Washington, May 9 (IANS) US President Barack Obama gave the go-ahead for a raid on the Al Qaeda founder's hideout in Pakistan on "what was probably a 50-50 chance that Osama bin Laden was there", his national security adviser said.
"It was a circumstantial case ... But what he had 100 percent confidence in was the ability of our special forces to execute the mission," Tom Donilon told CNN in an interview aired Sunday.
Obama attended April 28 the last of several National Security Council meetings focused on finding and going after the Al Qaeda leader.
During that meeting, some advocated for the commando raid while others advised against it, Donilon said, given there had been no clear-cut sightings of bin Laden by that point.
"He had gotten divided counsel, and that happens a lot in these things, as you would imagine," Donilon said.
After a night's sleep, Obama told Donilon at 8.20 a.m. the next day to draft the order for the raid.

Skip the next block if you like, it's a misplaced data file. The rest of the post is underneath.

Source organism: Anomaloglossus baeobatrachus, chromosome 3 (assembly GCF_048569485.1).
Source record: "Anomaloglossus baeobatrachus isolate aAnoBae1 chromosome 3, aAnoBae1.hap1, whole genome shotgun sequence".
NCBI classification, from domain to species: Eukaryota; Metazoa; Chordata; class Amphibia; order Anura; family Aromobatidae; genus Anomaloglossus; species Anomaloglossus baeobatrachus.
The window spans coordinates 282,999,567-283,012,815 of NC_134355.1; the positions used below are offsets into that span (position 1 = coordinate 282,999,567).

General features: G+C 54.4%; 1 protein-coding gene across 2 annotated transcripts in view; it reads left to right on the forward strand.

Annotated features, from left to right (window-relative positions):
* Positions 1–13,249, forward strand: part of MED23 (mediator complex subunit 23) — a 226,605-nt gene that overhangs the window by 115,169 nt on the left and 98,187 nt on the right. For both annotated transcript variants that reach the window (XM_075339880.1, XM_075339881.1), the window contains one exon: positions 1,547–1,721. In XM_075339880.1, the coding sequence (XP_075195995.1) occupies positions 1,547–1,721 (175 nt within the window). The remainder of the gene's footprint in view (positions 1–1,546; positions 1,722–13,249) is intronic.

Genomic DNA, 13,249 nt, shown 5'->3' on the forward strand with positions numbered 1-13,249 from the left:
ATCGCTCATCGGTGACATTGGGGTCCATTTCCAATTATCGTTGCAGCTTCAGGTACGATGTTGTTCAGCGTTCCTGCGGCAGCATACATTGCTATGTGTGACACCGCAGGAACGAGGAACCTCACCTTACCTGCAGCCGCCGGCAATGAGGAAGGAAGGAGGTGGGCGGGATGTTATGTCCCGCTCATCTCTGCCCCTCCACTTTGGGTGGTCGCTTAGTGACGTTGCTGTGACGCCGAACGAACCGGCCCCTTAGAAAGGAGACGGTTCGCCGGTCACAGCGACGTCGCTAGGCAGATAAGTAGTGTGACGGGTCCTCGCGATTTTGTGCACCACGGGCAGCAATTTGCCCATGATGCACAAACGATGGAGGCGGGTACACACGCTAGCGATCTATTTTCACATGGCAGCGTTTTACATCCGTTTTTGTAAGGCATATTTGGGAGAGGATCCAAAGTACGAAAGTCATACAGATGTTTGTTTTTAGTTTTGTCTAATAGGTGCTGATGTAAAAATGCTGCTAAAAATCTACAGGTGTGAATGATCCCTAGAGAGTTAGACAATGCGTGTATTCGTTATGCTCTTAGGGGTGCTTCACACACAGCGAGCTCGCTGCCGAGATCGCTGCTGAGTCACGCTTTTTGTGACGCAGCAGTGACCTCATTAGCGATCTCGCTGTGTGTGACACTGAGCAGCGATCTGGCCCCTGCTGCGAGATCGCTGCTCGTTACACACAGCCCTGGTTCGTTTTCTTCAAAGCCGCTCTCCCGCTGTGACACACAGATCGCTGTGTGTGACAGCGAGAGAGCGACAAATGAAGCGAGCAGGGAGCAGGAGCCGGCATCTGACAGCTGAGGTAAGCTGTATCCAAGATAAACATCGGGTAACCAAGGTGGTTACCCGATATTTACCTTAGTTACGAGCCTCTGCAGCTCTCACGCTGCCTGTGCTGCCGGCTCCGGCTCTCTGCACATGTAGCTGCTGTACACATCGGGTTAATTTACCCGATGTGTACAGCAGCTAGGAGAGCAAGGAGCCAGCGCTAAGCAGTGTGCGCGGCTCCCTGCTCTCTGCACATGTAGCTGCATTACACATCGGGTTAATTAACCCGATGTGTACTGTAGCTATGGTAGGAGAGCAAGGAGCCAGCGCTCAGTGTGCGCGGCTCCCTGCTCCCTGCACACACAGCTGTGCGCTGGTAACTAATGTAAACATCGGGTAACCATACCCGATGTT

By Sunday evening - which was early Monday morning in Pakistan - the 38-minute mission was over, the 25-strong US team having flown out of the country along with bin Laden's body.
Bin Laden's death is a major blow to Al Qaeda, said Donilon, describing it as "the single biggest achievement we've ever had" in the fight against Al Qaeda.
"At the end of last year, we assessed that Al Qaeda had been diminished ... to its weakest since 2001. And they took a very big step back Sunday," he said.
One reason for that assessment is what Donilon called the "extraordinary" amount of intelligence that US special forces were able to take from the Abbottabad compound.
"This is the largest cache of information gotten from a senior terrorist -- gotten from any terrorist in one operation," Donilon said, calling the amount of seized material about equal to "the size of a small college library."